Wednesday, November 30, 2011

A Cutter's Diary

The neon lights of the hospital corridor boldly contrast the bland gray of the morning mist creeping through over sized windows. My feet shuffle and then stumble as I absentmindedly propel myself toward the ICU. My eyes shudder, deflecting remnants of last nights sleep.

At this early hour, the hallway feels like a forgotten graveyard. My reverie is interrupted by a flurry of activity. Transport personnel wheel their patients in front of the door well that leads to the operating room. Family members scurry to give one last hug, say one last goodbye, before their loved ones are pushed through the swinging doors and into the unknown.

I can't help but stare at each face as they pass by. I recognize the strange mix of terror, hope, and desperation brought on by powerlessness.


If Dagny Taggart existed in real life she would have been a surgeon.

Josie is standing in a circle of men who don't usually take direction from a woman. They belong to an era of medicine that has long past. Like in the days of the giants, they stalk through the hospital indifferent to their surroundings. They are cardiothoracic surgeons.

Josie presents patients like a machine gun. Each diagnosis and vital sign sprays forth in rhythmic staccato. The appearance of her torso is lengthened by her unorthodox posture; one leg is a stilt while the other folds into a triangle. Her hair is slightly disheveled from missing a night of sleep.

I watch from the corner of the room with the other medical students. Josie is pretty but not in the classical sense. Her jaw juts forward and her body is sleek and thin. As she finishes her conversation with the attendings, she strides effortlessly in my direction.

Come with me. We're opening Mr. Simpson's chest.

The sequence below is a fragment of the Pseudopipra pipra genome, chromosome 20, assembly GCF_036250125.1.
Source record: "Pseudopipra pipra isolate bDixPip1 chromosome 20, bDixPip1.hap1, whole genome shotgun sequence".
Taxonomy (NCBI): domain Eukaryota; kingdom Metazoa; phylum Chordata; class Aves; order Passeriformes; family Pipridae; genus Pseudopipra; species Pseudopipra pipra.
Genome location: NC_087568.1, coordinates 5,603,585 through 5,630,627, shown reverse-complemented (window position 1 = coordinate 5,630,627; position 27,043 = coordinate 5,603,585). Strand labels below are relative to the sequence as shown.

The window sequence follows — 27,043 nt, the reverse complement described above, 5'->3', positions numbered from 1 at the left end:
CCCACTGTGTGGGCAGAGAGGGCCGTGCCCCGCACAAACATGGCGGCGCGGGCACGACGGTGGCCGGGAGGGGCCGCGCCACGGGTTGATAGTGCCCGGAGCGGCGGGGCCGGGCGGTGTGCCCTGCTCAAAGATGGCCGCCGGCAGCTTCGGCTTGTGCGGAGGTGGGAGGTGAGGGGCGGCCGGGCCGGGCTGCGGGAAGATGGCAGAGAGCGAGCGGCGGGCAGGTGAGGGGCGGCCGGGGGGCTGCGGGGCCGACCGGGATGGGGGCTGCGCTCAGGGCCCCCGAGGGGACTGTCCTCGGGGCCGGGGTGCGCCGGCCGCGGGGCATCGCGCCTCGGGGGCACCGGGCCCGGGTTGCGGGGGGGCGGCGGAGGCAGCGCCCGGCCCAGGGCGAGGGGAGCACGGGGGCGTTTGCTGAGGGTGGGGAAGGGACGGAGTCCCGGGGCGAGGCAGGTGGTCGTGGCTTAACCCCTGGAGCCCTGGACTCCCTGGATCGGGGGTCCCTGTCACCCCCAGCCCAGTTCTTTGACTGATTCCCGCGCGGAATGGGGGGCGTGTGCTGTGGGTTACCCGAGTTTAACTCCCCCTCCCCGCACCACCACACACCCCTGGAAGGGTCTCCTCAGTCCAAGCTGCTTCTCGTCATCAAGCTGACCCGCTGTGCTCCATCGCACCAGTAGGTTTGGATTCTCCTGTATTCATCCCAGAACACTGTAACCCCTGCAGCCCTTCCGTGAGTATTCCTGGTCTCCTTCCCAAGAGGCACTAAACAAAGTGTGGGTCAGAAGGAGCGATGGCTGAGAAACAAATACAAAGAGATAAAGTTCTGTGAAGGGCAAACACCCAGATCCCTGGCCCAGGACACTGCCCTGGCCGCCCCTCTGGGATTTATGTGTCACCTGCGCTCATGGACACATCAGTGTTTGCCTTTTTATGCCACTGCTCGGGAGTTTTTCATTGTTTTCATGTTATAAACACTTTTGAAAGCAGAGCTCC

Mr. Simpson is dying. His blood pressure is dropping and his anemia is worsening. His emergent coronary artery bypass, the night before, has kept Josie busy till daybreak.

She leans over her patient in the cardiothoracic ICU. He is too sick to take to the OR, so Josie scrubs and steriley drapes him in his room. She is on the front lines of a battlefield and has created MASH unit.

She expertly removes the sternal wires and opens the chest cavity. Her eyes survey the operative site. I watch from the corner mesmerized. Her hands move with ease and fluidity. She performs a complicated dance with the attending who is functioning as her first assist. They communicate through movement without the exchange of words.

The blood pressure stabilizes. The anesthesiologist transfuses another few units. Josie closes up and takes off her gown. Their are other patients to tend to.


I can't help but feel a touch of anxiety as I pass by the operating room doors every morning. Sometimes there is a rush of fear as if I am the one kissing my wife and saying goodbye.

But no patient enters this solemn and sterile world alone. They are accompanied by a surgeon like Josie. Someone who has sworn to protect and cure with the precision of a scalpel.

Surgeons have been called butchers and carpenters. They have been mythologized as goons and thugs.

But, if you ask me, It takes guts to willingly put another person's life in your hands. It takes skill and mastery.

I think we owe them a debt of grattitude.

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